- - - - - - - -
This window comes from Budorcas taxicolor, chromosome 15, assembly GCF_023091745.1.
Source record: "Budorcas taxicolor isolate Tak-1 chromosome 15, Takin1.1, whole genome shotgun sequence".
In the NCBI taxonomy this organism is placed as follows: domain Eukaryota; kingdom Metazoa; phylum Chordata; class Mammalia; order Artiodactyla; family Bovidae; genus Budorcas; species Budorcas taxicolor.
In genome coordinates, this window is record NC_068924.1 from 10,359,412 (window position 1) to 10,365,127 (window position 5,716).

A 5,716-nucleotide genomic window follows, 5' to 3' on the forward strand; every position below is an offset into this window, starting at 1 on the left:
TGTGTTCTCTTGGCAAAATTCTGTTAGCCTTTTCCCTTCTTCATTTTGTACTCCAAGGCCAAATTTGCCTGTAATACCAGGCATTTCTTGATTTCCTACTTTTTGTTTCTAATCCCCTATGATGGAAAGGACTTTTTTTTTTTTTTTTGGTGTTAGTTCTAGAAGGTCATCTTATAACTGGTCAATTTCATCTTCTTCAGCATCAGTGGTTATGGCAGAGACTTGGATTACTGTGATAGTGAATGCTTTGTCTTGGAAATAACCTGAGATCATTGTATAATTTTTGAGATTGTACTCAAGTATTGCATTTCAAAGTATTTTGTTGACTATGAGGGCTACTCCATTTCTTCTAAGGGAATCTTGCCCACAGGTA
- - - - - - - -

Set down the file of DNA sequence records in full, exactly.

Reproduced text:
This window comes from Budorcas taxicolor, chromosome 15, assembly GCF_023091745.1.
Source record: "Budorcas taxicolor isolate Tak-1 chromosome 15, Takin1.1, whole genome shotgun sequence".
In the NCBI taxonomy this organism is placed as follows: domain Eukaryota; kingdom Metazoa; phylum Chordata; class Mammalia; order Artiodactyla; family Bovidae; genus Budorcas; species Budorcas taxicolor.
In genome coordinates, this window is record NC_068924.1 from 10,359,412 (window position 1) to 10,365,127 (window position 5,716).

A 5,716-nucleotide genomic window follows, 5' to 3' on the forward strand; every position below is an offset into this window, starting at 1 on the left:
TGTGTTCTCTTGGCAAAATTCTGTTAGCCTTTTCCCTTCTTCATTTTGTACTCCAAGGCCAAATTTGCCTGTAATACCAGGCATTTCTTGATTTCCTACTTTTTGTTTCTAATCCCCTATGATGGAAAGGACTTTTTTTTTTTTTTTTGGTGTTAGTTCTAGAAGGTCATCTTATAACTGGTCAATTTCATCTTCTTCAGCATCAGTGGTTATGGCAGAGACTTGGATTACTGTGATAGTGAATGCTTTGTCTTGGAAATAACCTGAGATCATTGTATAATTTTTGAGATTGTACTCAAGTATTGCATTTCAAAGTATTTTGTTGACTATGAGGGCTACTCCATTTCTTCTAAGGGAATCTTGCCCACAGGTA